2009.07.03: July 3, 2009: Headlines: COS - Honduras: Blogs - Honduras: Safety: Personal Web Site: Peace Corps Volunteer "I Hope in Honduras" writes: Today I packed up most of my belongings in case the situation escalates and evacuation becomes eminent

Peace Corps Online: Directory: Honduras: Peace Corps Honduras: Peace Corps Honduras: Newest Stories: 2009.07.03: July 3, 2009: Headlines: COS - Honduras: Safety: LA Times: Honduras' de facto leader open to early elections : 2009.07.03: July 3, 2009: Headlines: COS - Honduras: Blogs - Honduras: Safety: Personal Web Site: Peace Corps Volunteer "I Hope in Honduras" writes: Today I packed up most of my belongings in case the situation escalates and evacuation becomes eminent

By Admin1 (admin) (151.196.24.37) on Saturday, July 04, 2009 - 12:25 pm: Edit Post

Peace Corps Volunteer "I Hope in Honduras" writes: Today I packed up most of my belongings in case the situation escalates and evacuation becomes eminent

Peace Corps Volunteer I Hope in Honduras writes: Today I packed up most of my belongings in case the situation escalates and evacuation becomes eminent

How do I feel about all this? Good question. I ask myself that about every 30 minutes, the same amount of time that my certainty level of staying in Honduras changes. Letís just say I feel helpless, but not in a sad, pathetic sort of way. I feel helpless in the sense that these events are completely out of my control and that my two year stint as a PCV could be deemed obsolete in two days. I donít know if thatís trueÖI donít think it is. Itís weird thinking about that possibility. I def want to stay and finish out my work here. I have so many things coming up in the near future that excite me: a new apartment, a puppy, a visit from my brother, progress in ETC, potential volunteer opps in other sectors, workshops, a diving trip, Halloween, and maybe a feria.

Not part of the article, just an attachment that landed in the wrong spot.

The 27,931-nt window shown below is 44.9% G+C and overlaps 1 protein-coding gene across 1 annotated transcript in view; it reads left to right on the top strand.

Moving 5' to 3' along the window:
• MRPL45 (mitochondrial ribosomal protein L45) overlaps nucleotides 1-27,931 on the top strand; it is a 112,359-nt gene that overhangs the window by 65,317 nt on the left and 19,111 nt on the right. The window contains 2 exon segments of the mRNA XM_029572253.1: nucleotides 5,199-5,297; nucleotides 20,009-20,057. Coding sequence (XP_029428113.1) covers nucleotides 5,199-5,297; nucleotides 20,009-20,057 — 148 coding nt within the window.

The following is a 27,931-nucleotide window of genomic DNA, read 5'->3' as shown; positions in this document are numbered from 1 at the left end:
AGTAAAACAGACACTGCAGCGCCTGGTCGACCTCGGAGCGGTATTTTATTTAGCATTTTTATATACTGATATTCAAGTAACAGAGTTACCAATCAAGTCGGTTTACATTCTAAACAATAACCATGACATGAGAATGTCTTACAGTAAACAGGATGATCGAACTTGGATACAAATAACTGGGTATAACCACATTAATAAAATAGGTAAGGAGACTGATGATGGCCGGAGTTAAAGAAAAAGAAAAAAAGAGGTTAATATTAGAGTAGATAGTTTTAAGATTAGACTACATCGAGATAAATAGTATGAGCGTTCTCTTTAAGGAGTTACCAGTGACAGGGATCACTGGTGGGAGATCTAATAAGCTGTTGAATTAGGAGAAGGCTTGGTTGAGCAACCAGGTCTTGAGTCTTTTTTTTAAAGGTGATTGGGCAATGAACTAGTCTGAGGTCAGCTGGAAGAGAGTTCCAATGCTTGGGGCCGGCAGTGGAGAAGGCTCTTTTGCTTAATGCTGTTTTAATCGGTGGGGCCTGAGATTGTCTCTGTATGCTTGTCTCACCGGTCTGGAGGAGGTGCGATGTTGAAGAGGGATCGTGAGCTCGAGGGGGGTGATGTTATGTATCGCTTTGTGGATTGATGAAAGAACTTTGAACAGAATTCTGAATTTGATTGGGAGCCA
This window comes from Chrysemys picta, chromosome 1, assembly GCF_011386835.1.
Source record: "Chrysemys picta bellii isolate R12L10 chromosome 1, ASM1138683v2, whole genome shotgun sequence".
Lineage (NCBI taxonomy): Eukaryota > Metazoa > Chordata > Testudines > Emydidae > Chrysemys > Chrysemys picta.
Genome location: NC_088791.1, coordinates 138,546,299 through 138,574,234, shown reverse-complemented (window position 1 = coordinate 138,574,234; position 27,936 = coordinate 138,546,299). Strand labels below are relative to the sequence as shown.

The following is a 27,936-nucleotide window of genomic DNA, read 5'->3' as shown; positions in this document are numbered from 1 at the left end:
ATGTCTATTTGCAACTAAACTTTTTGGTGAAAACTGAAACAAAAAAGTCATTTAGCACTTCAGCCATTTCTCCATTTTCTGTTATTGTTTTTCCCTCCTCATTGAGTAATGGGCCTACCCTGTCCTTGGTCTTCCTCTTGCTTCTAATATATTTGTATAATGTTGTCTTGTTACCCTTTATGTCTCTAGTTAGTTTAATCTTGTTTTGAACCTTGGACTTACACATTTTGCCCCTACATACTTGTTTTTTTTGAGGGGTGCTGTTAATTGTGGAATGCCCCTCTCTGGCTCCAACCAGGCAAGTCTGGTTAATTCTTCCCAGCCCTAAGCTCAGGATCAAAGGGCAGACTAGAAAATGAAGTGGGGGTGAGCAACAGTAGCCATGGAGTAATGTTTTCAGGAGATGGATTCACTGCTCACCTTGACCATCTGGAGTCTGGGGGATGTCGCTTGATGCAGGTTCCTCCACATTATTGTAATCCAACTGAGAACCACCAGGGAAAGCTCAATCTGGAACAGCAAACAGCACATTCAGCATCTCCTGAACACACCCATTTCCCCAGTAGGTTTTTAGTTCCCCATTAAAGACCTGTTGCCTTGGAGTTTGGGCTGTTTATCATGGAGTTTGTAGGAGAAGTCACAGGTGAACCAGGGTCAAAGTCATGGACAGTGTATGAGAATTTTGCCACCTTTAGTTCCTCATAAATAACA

Peace Corps Volunteer "I Hope in Honduras" writes: Today I packed up most of my belongings in case the situation escalates and evacuation becomes eminent

July 2, 2009

SoÖyaÖa few things have changed since my last offic blogÖI think that two most noteworthy would be the government and the President of Honduras, (ya, you heard me right!) although this should hopefully be old news to you by now. Forget bed bugs! Civil unrest seems to be a little more worrisome.

On that, I wanted to happily and thankfully report that the bites have died down. I changed my sheets again and am currently spending my nights bundled up in sweats, a hoodie, and socks on top of a blanket on top of my bed. (It seems to be doing the trick although itís probably comical to watch me turn over and try to avoid touching the blanket with my skin like its lava or something.) The PC Medical Office responded to my case by offering to bring me to the PC dermatologist in Teguc to have me officially diagnosed so that they could then potentially accept my request to move early, but I decided that rather than risking a solo trip to the dangerous capital city and causing drama with the host fam, I would be patient and wait out the half month. (We arenít even allowed to go to Teguc right now, anyway, so this is pretty much a moot point. Just wanted to catch you up.)

A quick recap of the rest of my activities since my last blog is as follows: I did not end up house sitting as the missionary family decided not to travel because of the controversial election that was supposed to take place on Sunday. (Good call on their part.) I was bummed but still able to have a fabulous Saturday. (Sunday was a different story.) I Skyped it with fam in the morning and spent the afternoon walking around town with Bert, Kalin, and another PCV from an outlying aldea, Courtney, searching for cheddar cheese and broccoli (both of which we found to be rarities here) while chatting about what the following day would bring. Although we struck out with the greens, we were able to find some cheddar cheese slices to do the trick for Kalinís home-style mac and cheese that night. (You work with what you got.) Saturday night we prepped and feasted on some carne asada, chismole, baked m&c, and Ghirardelli brownies c/o Kalinís mom (thank you, Kalinís mom!) all the while enjoying the laughs of Mall Cop on Bertís computer. Ah, the life and joys of a PCV in HonduÖ